“On a scale of one to ten, what do you think you are?”
Childhood summers are some of the best memories I have. Wake up when you can’t sleep any longer, fill the day with exactly what you want to do. They were freeing. The Way Way Back succeeds because it pulls those liberating moments of adolescence into one film. Along with that comes being forced to hangout with other kids, endure adult dinner parties, develop a crush on a beautiful older girl. Those bits of time don’t make you grow up, but they do help shape both your self-awareness and self-esteem. In this case, we take the journey with a quiet, slouched, and socially awkward teenage boy as he discovers who he really is.
Duncan (newcomer Liam James) is a 14 year old going on summer vacation to Cape Cod with his mother. Unfortunately for him, it’s with her boyfriend and his daughter. The opening scene finds the two women sound asleep as the boyfriend, Trent (Steve Carrell), asks Duncan to rate himself. He says 6, not wanting to assess himself too highly. And then comes the ice cold remark from Trent…”I think you’re a 3.” It’s said with complete indifference and sets the stage for their relationship. We see this man’s true character. Carrell is great in the role as the shady boyfriend that is the antithesis of his normal typecast. There are moments when he’s rightfully stern and fatherly, but his tone is never respectful. You can tell he’s not a good guy, even if he has temporarily wooed Duncan’s mother Pam (Toni Collette).
The film is written and directed by Nat Faxon and Jim Rash, previous Oscar winners for their work on the screenplay The Descendants. The direction is fairly sublime and doesn’t take control of the narrative. That’s not to say that it isn’t well made, it’s just more of a production that explores the characters and settings without being excessively intrusive. Their screenplay is what really stands out. It’s full of striking dialogue and cringeworthy scenes. Great movies introduce us to wholly original and unique characters. You should be able to read the script without any character names and still have a strong sense of who is talking. And this film does that exceptionally well. Interviews with the pair explain that it was a bit of a passion project for them, and was inspired by Rash having a similar “scale of one to ten” conversation with his stepfather when he was 14. It feels real because it once was real, and it’s brutally honest because someone once was brutally honest with the writers.
Duncan spends his first days of vacation moping about. He’d rather be with his Dad who is out settling into a new life without him in California. Alas, he’s stuck in the miserable beach house. The adults spend the days (and nights) getting drunk. It’s like a college spring break for grown ups. Naturally he embarrasses himself in front of Susanna, the pretty girl next door. That’s when he literally finds his vehicle to a new chapter in his story, even if it comes in the form of a pink bike with streamers sitting in the shed. Duncan rides with no particular place in mind, just wanting to escape his current situation. There’s a brief but important encounter with a ragtag group of employees from the local water park. They’re at a pizza joint and the park manager Owen (Sam Rockwell) plays Pac-Man while Duncan discreetly observes. Owen leaves mid game and tells Duncan to finish the game by ignoring the game’s patterns he knows so well and make his own path. The writing is a bit on the nose, but it helps us know where this story is going to go.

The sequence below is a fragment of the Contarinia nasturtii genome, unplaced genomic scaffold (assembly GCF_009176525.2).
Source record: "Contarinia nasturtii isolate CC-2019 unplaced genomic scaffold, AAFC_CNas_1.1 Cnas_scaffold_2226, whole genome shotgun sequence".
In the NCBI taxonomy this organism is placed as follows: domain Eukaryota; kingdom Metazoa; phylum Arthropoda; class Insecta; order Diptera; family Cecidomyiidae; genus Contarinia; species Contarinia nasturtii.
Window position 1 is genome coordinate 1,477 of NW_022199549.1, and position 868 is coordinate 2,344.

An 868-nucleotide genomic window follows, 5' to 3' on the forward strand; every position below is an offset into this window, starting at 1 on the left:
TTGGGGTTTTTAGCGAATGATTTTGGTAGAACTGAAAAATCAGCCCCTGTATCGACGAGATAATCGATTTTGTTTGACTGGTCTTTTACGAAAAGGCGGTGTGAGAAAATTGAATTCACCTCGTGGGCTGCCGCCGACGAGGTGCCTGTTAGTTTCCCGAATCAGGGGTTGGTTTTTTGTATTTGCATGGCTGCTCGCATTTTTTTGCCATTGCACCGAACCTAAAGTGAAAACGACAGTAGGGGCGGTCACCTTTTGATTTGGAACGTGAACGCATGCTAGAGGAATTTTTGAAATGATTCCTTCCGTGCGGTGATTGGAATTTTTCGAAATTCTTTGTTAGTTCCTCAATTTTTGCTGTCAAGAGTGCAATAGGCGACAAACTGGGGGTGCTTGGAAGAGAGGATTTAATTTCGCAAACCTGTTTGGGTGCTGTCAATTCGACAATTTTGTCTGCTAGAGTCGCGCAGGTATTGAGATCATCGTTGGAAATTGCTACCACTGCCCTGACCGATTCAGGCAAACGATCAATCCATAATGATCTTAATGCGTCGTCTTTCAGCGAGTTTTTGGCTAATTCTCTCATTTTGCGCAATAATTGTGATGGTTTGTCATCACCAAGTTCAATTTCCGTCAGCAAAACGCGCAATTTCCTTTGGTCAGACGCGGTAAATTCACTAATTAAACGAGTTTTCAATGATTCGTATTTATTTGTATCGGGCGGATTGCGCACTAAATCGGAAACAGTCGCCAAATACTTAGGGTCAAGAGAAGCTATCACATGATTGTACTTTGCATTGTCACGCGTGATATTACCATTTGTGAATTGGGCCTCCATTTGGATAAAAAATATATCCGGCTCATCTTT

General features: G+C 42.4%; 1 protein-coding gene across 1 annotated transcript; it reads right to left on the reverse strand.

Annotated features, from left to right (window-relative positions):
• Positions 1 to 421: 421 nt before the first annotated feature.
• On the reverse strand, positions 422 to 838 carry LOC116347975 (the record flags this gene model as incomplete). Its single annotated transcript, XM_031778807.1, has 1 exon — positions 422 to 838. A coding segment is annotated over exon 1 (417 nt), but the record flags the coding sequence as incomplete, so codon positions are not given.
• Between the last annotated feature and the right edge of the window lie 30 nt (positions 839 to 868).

Sam Rockwell is an incredibly underrated actor. His performance as man child Owen sends the movie to an entirely different level. Duncan falls under the protection of Owen’s wing after he offers the kid a part-time job at the water park for the summer. It’s there that Duncan finds himself. He rides that pink bike to a place he can call his own. The people there welcome him with open arms and teach him how to embrace the world around him. He learns to be confident and carries a smirk on his face. It’s not that he becomes arrogant, but rather just a kid that is happy to finally feel happy. This all happens while the song “I Got a New Sensation” plays, displaying Duncan’s inner elation. Things seem to be going up.
However, the unavoidable plunge comes swiftly. The story follows a natural course from there on out. There’s a rift between Pam and Trent, truths are uncovered, and Duncan feels the heartbreak of being denied a kiss by the girl of his dreams. He continues to go to the water park, even on his days off, because it’s the only place that he feels wanted. Towards the end we get a glimpse of why Owen behaves the way he does, and we learn his reasoning for looking after Duncan. Their friendship is a peculiar pairing, but they both find comfort in nurturing the other and helping develop their own unique flaws.
It’s common for people to run back to either a person, place, or thing that gives them reassurance in the form of a personal sanctuary. For Duncan, it’s all three. Owen, the water park, and being the first person to pass another rider on Devil’s Peak slide. It’s a great metaphor to show the character return to that trio and physically, as well as emotionally, separate himself from them. He finally becomes his own person. The movie goes on to end where it began, with the foursome, now undoubtedly halved, in the car leaving early to go home. This is the kind of movie you can watch on any occasion. It’s hilarious, poignant, and sentimental. The Way Way Back is a film about finding yourself, and how you can do it at any age. You just have to be open to the change.
“There’s a whole world out there for you Duncan. Don’t settle. Not yet.”
Rating: 4.5 out of 5
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